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Ahead of Canada’s National Day for Truth and Reconciliation (30 September), the Canadian Museum of History has acquired a monument and memorial to one of the country’s most shameful legacies: the residential school system that for over a century subjected more than 150,000 First Nations children to a process of forced cultural assimilation, often enabling many other forms of abuse in the process and leading to the deaths of still-unknown numbers of student. In 2021, the residential schools’ brutal legacy burst into the global spotlight with the discoveries of mass graves containing the remains of hundreds of First Nations children at the sites of former residential schools in Kamloops, Cranbrook and Penelakut Island, British Columbia, among other sites.
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In response to the discovery in Kamloops, where the remains of 215 children were ultimately identified, the Kwakwaka’wakw artist Stanley C. Hunt created a massive sculpture featuring 130 carved, unsmiling faces—each representing an individual child—as a memorial. The resulting, 18ft-tall artwork, Indian Residential School Memorial Monument (2023), features a large raven—a figure that serves as a protector and creator—standing atop a cylindric wooden base painted orange, into which the 130 black-painted face carvings are set.
“The monument tells the truth about a time in our history that was dark,” Hunt said in a statement. “The monument identifies all the participants. The monument is black washed to mark that dark history. Orange to mark every child does matter. I did not write the history of Canada. I am marking a time in our history and to give our children a voice. The raven is cradling the seed of life in his beak. This raven has been created to help call our children’s spirit’s home. This raven will help us find and to identify the children. Through research and through DNA, my hope is to name all the children that are found. How would we ever know what these children could have become, if they were able to live a long and prosperous life?”
Since he completed it in June of this year, Hunt’s monument has been on a tour of western Canada. It is currently on display (until 10 October) at the RCMP Heritage Centre in Regina, Saskatchewan, a museum devoted to Canada’s federal law enforcement agency, the Royal Canadian Mounted Police. It will be a focal point of the RCMP Heritage Centre’s National Day for Truth and Reconciliation programming. The monument is expected to arrive at the Canadian Museum of History—located just across the Ottawa River from the capital in Gatineau, Québec—later this autumn and go on view there in next year.
“This powerful memorial is a tangible reminder of events from our shared past,” Caroline Dromaguet, the Canadian Museum of History’s president and chief executive, said in a statement. “Its acquisition and eventual display in 2024 gives us new opportunities to spark national conversations related to reconciliation and the residential school system. We hope that visitors will not only be moved by the monument’s rich symbolism, but also be inspired to engage in thoughtful discussion and reflection around a difficult chapter in this country’s evolving story.”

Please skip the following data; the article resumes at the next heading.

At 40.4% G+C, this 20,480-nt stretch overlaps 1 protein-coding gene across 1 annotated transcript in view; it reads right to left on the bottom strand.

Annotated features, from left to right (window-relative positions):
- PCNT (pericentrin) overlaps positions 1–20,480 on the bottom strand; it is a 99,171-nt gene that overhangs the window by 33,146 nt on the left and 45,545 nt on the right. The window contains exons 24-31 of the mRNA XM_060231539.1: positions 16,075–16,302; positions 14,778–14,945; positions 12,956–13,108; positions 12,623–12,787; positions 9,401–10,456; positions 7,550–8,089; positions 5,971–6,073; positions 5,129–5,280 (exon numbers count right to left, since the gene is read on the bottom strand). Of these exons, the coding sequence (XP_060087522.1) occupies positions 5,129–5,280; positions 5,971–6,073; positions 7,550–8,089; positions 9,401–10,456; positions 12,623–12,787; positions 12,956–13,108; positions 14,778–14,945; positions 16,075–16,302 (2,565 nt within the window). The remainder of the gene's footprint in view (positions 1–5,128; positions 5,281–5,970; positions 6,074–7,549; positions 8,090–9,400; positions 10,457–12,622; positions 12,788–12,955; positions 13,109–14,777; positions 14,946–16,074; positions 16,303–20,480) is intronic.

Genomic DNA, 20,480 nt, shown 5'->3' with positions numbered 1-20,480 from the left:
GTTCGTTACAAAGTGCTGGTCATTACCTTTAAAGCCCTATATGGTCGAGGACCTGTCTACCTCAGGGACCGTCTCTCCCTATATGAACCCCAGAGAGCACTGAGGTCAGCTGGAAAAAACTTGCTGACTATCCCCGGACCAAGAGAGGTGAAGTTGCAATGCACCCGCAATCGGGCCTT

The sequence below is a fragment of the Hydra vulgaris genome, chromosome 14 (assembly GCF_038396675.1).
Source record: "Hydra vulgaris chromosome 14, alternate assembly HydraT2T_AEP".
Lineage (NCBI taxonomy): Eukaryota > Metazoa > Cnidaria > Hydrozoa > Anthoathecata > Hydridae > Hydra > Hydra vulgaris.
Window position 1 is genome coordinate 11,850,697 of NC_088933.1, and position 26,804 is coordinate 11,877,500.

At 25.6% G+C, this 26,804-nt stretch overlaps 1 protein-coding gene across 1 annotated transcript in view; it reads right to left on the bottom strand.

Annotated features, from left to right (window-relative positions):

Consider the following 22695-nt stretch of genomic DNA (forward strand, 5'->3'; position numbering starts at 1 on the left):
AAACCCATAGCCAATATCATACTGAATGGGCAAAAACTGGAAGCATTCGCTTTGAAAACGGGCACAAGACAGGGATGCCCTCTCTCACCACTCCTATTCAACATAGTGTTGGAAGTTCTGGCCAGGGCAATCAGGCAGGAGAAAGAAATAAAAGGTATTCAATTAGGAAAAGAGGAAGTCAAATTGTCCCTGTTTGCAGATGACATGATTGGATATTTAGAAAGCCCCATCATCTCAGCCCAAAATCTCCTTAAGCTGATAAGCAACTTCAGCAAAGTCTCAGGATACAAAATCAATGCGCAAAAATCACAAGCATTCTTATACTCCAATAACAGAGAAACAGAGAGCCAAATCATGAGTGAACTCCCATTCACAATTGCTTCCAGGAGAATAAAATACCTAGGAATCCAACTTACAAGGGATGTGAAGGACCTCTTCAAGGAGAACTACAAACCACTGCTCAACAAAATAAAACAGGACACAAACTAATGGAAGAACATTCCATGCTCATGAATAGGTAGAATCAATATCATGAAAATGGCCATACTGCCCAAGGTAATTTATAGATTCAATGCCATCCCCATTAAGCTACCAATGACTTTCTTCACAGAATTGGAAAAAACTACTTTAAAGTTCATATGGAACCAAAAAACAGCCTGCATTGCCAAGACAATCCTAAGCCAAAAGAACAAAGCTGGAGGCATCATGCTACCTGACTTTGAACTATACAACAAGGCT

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Hunt is one of several First Nations artists who have made powerful works in response to the residential schools scandals in recent years. In 2017, the University of British Columbia erectedReconciliation Pole (2017), a 55ft-tall carved cedar monument by 7idansuu (Edenshaw), James Hart, a Haida hereditary chief and master carver. In addition to a rendering of the residential school Hart’s father attended, with a row of students holding hands above it, Reconciliation Pole features thousands of copper nails representing the thousands of Indigenous children who died in the residential school system; the nails were hammered into the wood by survivors of the residential schools, families affected by the schools, children and others.
Amid the outpouring of anger and grief that immediately followed the discovery of the unmarked graves at the former Kamloops school, the Haida artist Tamara Bell installed 215 pairs of shoes on the steps of the Vancouver Art Gallery. Her public gesture of protest and remembrance quickly became a collective shrine and gathering place for mourners.
In 2021, the Qayqayt First Nation artist Johnny Bandura created a sprawling mural imagining the lives that the 215 children whose remains were discovered at the former Kamloops residential school site might have lived. That work, like Hunt’s Indian Residential School Memorial Monument, has since gone on tour to serve as an educational tool and a gathering place for communities.